Herds of elk, deer, antelope– throngs of rabbits, and many other four-leggeds once roamed the hills, prairies, and river valleys of our ancient fibersheds. The skins of these animals are the first pre-woven textiles, known to have provided shelter, clothing, and bedding for our ancient ancestors.
Several members of the fibershed community spent a weekend learning to tan goat, deer, and rabbit skins, using traditional Native American techniques. A couple of our classmates brought their own skins to process (hence the raccoon). Our teacher Tamara Wilder (seen above and below) is the author, along with her partner Steven Edholm, of Buckskin–the Ancient Art of Braintanning. Wilder facilitated an incredible workshop focused on turning hides into soft and functional leather, by utilizing the brain of the animal as a lubricant.
In the process of designing the material foundation for the 150 mile fibershed wardrobe I had some questions as to whether or not to include animal skins. I had never slaughtered an animal, I don’t currently eat red meat, poultry or pork, and had some initial queries regarding the sustainability of leather– due to the fact that each animal must lose it’s life for us to have access to its skin.
However, I wear leather shoes, and belts. Skins are a big part of my life, and yet I’d never taken the time to become connected to the animal–or the process necessary to create this functional, and beautiful material.
Wearing leather this year meant committing myself to the process of creating it. The guiding philosophy of the fibershed project– is to facilitate the connection between ecological systems and the garments we depend upon.
It’s easy to be turned off by the way in which mainstream animal husbandry has become so heavily commodified– and animals so poorly treated for the extraction of their flesh and skins.
Today–the ruminant skins of cattle, goat and sheep are widely utilized for our everyday material culture and most of us don’t give a thought to their source– we generally enjoy their smooth, durable textures and earthy smells without regard for the life and labor involved in their creation. As one takes the time to process these materials, a relationship with all that is connected to these skins begins to alter and expand the psyche of the participant. Images of the internal forms of the animals–and images of my own internal form–my own ligaments, muscles, tendons and skin began to pass through my mind. Instantly bringing me to the realization that my own form is a part of this material culture, and like all things… it too will someday change shape, decompose, and become a part of the greater food cycle for all number of organisms large and small. In this way, it is clear to me that skins are renewable resources, and are but one element of an ongoing cycle of life and death.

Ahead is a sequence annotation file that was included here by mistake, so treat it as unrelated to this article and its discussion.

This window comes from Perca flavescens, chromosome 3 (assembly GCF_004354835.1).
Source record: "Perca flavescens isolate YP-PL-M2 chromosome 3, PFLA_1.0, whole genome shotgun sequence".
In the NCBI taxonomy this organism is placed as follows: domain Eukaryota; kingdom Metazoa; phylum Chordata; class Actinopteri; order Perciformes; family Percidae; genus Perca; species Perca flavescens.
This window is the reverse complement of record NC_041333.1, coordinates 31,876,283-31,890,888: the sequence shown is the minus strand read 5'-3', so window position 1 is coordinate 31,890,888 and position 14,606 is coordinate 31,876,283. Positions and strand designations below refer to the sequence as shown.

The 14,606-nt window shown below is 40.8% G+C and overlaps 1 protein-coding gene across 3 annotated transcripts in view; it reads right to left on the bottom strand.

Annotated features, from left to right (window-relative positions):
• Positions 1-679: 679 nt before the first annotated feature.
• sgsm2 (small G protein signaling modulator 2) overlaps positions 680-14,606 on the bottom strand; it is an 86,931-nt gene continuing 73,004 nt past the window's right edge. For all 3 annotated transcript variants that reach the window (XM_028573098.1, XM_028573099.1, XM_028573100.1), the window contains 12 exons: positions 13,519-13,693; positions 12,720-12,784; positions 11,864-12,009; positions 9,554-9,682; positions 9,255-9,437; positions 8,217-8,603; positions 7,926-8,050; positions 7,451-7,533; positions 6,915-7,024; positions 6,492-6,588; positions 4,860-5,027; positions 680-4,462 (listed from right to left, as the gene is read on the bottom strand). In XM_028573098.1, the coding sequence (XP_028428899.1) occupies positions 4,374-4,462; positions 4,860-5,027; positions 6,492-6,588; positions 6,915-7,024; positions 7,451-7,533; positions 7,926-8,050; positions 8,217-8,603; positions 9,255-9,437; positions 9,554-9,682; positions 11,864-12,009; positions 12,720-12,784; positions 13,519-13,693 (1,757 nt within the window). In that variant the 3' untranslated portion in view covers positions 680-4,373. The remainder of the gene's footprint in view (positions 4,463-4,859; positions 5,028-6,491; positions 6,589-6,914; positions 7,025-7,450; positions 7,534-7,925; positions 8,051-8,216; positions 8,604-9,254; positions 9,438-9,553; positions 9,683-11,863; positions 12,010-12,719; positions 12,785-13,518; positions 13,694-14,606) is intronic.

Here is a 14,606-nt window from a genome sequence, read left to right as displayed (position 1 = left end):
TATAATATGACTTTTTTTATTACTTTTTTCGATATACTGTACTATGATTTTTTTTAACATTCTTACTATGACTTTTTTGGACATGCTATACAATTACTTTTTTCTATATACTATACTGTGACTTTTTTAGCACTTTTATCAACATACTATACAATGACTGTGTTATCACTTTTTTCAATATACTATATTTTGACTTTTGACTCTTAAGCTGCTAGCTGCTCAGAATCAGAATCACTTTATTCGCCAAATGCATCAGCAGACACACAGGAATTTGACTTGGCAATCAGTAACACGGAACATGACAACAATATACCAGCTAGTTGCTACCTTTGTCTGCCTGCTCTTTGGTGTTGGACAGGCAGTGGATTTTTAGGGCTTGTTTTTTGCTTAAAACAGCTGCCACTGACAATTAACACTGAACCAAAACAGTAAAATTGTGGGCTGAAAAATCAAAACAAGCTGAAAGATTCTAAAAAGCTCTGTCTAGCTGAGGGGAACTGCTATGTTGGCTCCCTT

Perhaps it is our likeness to the other animals–that being intimately exposed to their death can bring us into relationship with our own mortality, which invariably brings up a range emotional responses.
The buckskins we tanned were from the deer that had been shot by sport hunters–and the rabbit skins we processed were left-over from a Mendocino farm that raises them for meat.
We made use of skins that would have otherwise been viewed as unusable ‘by-products.’ Our group’s use of these skins was a way of honoring the animal’s life and appreciating the power and beauty of their physical form.